McKiernan said he was also struck by the increase in the number of accused priests. Before the report, he said, local advocates for sex-abuse victims thought there were 25 accused priests.

"Who are the other seven? Where are they? Some of them are dead but some are still alive. Where are they in the community?"

In the fall, it was discovered that a priest who had been accused of sexual misconduct had gone on to become a substitute teacher at Falmouth High School. Gilbert Simoes was suspended from the Fall River Diocese in 1986. In 1989, he start substitute teaching and continued that work for nearly 10 years.

Fall River officials maintain they had no idea Simoes was teaching high school students during his tenure at the school.

A thorough report

As for the settlement money, McKiernan said he thought it was strange that more than half the Fall River Diocese settlement money came out of diocesan funds and was not paid by insurance companies.

"The percentage of payouts that came out of diocesan funds seems high. The numbers from other dioceses that I've seen, most of the settlement money is paid by insurance companies, as high as 95 percent," he said.

In Lafayette, La., where the clergy sex-abuse scandal first came to national attention in the mid-1980s, insurance paid $25 million of the diocese's settlement claims. A little less than $1 million came from diocesan funds.

But Sandwich resident Patricia Stebbins, an active member of Corpus Christi Parish in Sandwich, said she was pleased with what she described as a thorough and open report.

"My initial impression was that the (diocese) charter is based on the things set in place by Bishop (Sean) O'Malley 10 years ago, which has been working quite well. I was glad to see that reflected in the report," she said yesterday, referring to the abridged policy directives concerning abuse allegations re-printed in the report.

"I think it shows an honest desire, from the heart and soul of the church, to correct a tragic wrong, and to make sure that it never happens again. Everything from screening seminary candidates to being mindful of every child in every parish is the aim of the document," Stebbins said.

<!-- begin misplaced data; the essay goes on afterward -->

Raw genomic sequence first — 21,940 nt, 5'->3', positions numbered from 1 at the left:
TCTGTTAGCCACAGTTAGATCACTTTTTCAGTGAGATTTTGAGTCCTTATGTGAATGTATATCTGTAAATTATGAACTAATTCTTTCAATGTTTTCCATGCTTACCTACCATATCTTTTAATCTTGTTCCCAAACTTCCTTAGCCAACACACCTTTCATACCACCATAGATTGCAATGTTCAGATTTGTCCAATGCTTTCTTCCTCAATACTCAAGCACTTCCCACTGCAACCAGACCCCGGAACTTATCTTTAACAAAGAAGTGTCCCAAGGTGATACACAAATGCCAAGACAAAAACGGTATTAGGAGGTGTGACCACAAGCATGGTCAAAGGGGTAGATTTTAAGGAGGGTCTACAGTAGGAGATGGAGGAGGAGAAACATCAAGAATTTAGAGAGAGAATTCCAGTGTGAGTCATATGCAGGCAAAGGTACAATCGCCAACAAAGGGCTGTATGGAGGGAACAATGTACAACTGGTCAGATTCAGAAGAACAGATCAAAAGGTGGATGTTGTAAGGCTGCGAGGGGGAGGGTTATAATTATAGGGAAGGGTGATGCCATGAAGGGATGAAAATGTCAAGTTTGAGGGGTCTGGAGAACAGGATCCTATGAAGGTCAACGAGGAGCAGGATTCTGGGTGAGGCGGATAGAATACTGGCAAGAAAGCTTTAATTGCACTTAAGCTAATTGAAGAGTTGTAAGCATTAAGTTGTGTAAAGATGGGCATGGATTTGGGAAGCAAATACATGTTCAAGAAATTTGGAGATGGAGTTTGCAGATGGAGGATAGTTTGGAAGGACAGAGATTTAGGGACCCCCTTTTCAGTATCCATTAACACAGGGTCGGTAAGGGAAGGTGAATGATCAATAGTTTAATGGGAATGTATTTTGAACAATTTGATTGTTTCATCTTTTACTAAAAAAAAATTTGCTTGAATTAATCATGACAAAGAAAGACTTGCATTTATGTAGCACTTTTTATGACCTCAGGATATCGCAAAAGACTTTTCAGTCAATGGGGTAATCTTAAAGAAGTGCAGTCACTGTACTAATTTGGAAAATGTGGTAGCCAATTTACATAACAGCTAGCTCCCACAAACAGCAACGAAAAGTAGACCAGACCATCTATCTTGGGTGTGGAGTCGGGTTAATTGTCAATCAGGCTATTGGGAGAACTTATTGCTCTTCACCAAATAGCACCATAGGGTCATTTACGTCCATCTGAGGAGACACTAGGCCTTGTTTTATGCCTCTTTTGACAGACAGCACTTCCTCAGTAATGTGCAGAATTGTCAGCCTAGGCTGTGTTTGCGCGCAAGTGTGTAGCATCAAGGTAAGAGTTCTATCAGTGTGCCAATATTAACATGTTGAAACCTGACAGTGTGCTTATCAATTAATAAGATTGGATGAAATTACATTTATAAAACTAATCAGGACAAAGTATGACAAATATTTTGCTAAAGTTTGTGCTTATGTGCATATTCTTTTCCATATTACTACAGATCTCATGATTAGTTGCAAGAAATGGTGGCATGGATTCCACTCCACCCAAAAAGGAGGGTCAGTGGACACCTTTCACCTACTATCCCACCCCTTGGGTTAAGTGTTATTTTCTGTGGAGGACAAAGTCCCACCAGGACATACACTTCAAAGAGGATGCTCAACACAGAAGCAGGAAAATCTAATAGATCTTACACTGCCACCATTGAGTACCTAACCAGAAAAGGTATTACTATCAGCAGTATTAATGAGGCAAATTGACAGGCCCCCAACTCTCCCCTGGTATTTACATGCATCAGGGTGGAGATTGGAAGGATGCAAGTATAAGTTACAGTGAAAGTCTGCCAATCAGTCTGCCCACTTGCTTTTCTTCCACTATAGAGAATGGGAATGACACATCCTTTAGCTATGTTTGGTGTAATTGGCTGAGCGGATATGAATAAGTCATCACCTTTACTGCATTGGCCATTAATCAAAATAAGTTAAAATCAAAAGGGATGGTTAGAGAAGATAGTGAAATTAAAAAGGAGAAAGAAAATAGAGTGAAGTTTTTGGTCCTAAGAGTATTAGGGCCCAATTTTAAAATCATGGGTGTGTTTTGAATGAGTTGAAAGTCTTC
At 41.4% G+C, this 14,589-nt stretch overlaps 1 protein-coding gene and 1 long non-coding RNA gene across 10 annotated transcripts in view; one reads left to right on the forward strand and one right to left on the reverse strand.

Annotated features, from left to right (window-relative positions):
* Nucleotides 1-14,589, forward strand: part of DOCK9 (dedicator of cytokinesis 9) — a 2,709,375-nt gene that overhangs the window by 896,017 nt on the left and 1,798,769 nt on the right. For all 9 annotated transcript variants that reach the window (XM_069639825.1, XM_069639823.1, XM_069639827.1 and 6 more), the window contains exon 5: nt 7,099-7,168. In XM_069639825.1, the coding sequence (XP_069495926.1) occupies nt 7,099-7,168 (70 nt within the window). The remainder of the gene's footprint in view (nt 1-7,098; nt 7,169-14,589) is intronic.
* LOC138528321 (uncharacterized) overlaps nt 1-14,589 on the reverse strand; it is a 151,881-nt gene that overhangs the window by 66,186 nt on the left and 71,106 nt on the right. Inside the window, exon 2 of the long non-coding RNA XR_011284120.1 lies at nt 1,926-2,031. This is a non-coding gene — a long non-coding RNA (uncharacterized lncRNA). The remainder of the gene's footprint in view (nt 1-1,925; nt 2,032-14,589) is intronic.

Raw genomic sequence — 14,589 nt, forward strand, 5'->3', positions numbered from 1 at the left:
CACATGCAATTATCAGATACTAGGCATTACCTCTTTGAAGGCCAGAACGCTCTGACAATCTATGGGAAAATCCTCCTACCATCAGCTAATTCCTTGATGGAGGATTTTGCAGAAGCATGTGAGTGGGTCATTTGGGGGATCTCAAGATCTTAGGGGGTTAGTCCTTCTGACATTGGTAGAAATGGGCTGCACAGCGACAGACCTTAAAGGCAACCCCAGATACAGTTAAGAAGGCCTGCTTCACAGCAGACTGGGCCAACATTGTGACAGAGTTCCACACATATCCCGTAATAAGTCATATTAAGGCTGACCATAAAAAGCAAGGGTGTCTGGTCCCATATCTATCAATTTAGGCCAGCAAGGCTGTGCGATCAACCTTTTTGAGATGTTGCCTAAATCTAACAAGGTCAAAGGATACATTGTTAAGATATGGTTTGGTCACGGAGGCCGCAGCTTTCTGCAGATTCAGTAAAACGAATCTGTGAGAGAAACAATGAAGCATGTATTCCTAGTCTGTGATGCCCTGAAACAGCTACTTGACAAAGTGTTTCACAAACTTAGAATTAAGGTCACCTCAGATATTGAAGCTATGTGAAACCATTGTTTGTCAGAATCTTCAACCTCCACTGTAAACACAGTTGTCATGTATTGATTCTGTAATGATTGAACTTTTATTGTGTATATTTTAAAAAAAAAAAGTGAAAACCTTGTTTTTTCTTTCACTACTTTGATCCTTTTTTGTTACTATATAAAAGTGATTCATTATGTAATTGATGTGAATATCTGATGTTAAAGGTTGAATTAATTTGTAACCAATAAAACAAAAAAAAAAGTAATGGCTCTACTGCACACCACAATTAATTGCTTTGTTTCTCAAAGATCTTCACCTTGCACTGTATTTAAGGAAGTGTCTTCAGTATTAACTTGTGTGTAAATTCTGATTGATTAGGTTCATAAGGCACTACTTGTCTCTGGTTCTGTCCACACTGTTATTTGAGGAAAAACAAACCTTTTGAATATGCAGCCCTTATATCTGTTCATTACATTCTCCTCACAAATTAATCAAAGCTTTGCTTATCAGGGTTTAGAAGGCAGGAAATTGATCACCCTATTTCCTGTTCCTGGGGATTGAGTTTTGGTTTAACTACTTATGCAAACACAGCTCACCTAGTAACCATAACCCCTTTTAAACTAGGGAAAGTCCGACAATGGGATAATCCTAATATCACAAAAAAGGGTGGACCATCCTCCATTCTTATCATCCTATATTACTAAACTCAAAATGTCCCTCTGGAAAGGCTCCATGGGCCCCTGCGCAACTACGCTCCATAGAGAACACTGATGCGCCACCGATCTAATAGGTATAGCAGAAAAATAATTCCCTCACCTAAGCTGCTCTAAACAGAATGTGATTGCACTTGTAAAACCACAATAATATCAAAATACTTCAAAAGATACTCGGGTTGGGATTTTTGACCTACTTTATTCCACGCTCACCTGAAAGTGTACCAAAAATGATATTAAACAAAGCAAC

"I really think the policies in place now is something that is going to work," she added.

The report yesterday was published in the diocese's newspaper, the Anchor, and is available on the Web site

Church releases abuse stats

By Kathleen Durand
(Fall River MA) Herald News
February 21, 2004

FALL RIVER -- There have been 216 allegations of sexual abuse of minors by 32 priests in the Fall River Diocese in the last 50 years and 131, or 60.65 percent, of those accusations were against former priest James R. Porter.

That is one of the statistics in "A Time to Heal," a report being released to diocesan parishes this weekend by Bishop George W. Coleman.

Porter pleaded guilty in 1993 to 41 charges of sexual abuse, involving 28 children in the diocese in the 1960s and 1970s. He was sentenced to 10 years in prison but although he is due to be let go, he still has not been released. He is awaiting a hearing on March 2 in New Bedford Superior Court to determine if he is a sexually dangerous person.

District Attorney Paul F. Walsh Jr. filed for the hearing when he was notified that Porter was due to be released from jail at the end of January. Porter is being held at the Massachusetts Treatment Center in Bridgewater.

Walsh was not in his office Friday afternoon. First Assistant District Attorney Gerald FitzGerald said Walsh had not seen the bishop’s report and would not have a comment on it.

The report states that the diocese and its insurance companies paid $13.2 million in settlements to Porter victims and $2.7 million in settlements to the victims of 31 other priests. Porter victims accounted for 83 percent of the $16 million in settlements the diocese and insurance companies paid since the early 1950s. The insurance companies paid settlements of $6.5 million and the diocese paid settlements of $9.4 million of its own funds to the sexual abuse victims.

"The tragedy of clergy sexual abuse of minors has touched every diocese in the nation and affected in some way every Catholic," Coleman said in his introductory letter to the report. "To those who have suffered abuse at the hands of anyone ministering in the name of the Fall River Diocese, and to their families, I extend as bishop my most sincere apologies."

Referring to the fact that some church officials here and throughout the United States covered up allegations of sexual abuse by clergy, Coleman said, "The sinful actions of a few priests and the inadequate response of some bishops have caused serious harm to victims and to their families."